The following is a more precise listing of the contents of Maestro Liberi's Flos Duellatorum. The number denotes the folio (leaf); the letter denotes the front side (r) and the back side (v).

1r-v: Blank

2r-v: Prologue in Italian and Latin.

3r-v: Blank

4r-5v: 22 illustrations of wrestling techniques, each accompanied by a caption in the form of a rhyming couplets. These rhyming couplets are the standard caption throughout the rest of the work.

6r-12v: 81 captioned illustrations of knife-fighting techniques, including an extensive number of knife disarms.

12v-14v: 18 captioned illustrations of (one-handed) sword techniques. The swordsmen are unarmored. 8 of these illustrations involve thrusts (7 are Imbroccata), while only 2 show cuts. The remainder involve stances, disarms, or trapping techniques. One of the stances shown is intended for throwing the sword at the opponent.

15r: 4 captioned illustrations of mixed weapons wielded by unarmored fighters (dagger and spear vs. spear, two clubs vs. spear, club and dagger vs. spear).

15v-16v: 12 captioned illustrations of spear techniques; the spearmen are unarmored. The spear is held in both hands, except in one illustration, in which it is thrown. This section also shows a stance for throwing the spear or sword. It also shows a stance with the great sword for opposing the spear, as well as unarmed defenses against a spear thrust.

17r-24v 60 captioned illustrations of unarmored techniques using the Spadone (great sword). This weapon is a hand-and-a-half sword, not a two-handed sword. It is shorter than the weapon illustrated in Marozzo's work. It begins with a full-page illustration illustrating the various cuts, as well as the warrior virtues in allegorical animal forms: Prudence, holding a mathematician's compass; Celerity, an arrow representing speed; Audacity, a heart; and Strength, an elephant bearing a tower on his back. Many of the illustrations (18) show stances, including half-sword stances and a position for throwing the sword. Of these techniques, 8 show thrusts being delivered, while 8 show cuts. The remainder illustrate blade engagements, disarms, trapping techniques, pommel strikes, etc. Many of the stances are similar to those used in Kenjutsu (Japanese swordsmanship).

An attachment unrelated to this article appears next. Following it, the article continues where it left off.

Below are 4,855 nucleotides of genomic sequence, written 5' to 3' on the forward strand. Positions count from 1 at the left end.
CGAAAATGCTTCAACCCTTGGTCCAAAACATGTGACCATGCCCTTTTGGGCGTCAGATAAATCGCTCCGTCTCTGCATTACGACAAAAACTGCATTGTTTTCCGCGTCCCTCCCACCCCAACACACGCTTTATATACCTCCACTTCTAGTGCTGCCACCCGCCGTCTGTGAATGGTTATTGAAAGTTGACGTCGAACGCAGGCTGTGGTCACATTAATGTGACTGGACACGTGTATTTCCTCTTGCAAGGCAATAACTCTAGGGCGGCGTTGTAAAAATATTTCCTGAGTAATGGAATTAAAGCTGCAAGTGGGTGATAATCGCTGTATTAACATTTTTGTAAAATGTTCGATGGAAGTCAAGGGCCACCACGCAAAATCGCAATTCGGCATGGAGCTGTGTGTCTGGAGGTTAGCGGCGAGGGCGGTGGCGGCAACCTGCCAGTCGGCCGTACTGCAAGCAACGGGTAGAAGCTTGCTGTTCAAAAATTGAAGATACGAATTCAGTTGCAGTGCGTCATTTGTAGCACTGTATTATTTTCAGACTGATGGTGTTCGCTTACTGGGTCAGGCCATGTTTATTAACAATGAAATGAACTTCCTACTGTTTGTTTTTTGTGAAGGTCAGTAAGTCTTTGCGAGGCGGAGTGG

25r-26v: 16 captioned illustrations of armored combat on foot with the Spadone. In nearly all of these techniques, the swordsman holds the sword grip in his right hand, and grasps the middle of the blade with his left hand. Held in the manner, the Spadone is used as a short spear, thrusting at the gaps in the opponent's armor.

27r-28r: 9 captioned illustrations of armored combat on foot with the pole-axe. The variety used is of a type normally called a Bec de Corbin ("Raven's Beak" in French). Maestro Liberi refers to this weapon as the Azza (Axe). The weapon is used with both hands to strike (with either the beak or the hammer head) and to thrust (with either the spike or the butt end).

29r-33v: 32 captioned illustrations of mounted combat between armored horsemen, using sword and lance. Includes disarms and mounted wrestling techniques, the object being to wrestle the opponent from his saddle.

34r: 4 captioned illustrations of combat between footmen and horsemen. The horsemen use the lance, the footman uses the "Friulian spear" (a spear with a cross hilt beneath the point).

34v: This shows a method for stabilizing the lance during a charge on horseback. A cord secures the butt of the lance to the saddle.

35r-36r: 9 captioned illustrations illustrating techniques using the dagger to defend against a swordsman's attack. The swordsmen use both cut and thrust. These include 3 interesting iaido-type techniques for preventing an opponent from drawing his sword. 36r also includes a single illustration of a polearm equipped with a weighted cord for entangling the opponent's legs.

36r: A brief text announces the end of the manuscript.

Hammerterz Forum Collected is available for purchase. It is a 8x10 inches, and cerlox bound manuscript. It is 364 pages covering the Summer of 1994 to the Fall of 1999, the complete print run. Click "here" for more details.
About the author: S. Matthew Galas, a frequent contributor to Hammerterz Forum, is a lawyer by profession, is one of the pre-eminent modern scholars of the two-handed sword and the fighting arts of medieval Europe.

Journal of Western Martial Art
June 2003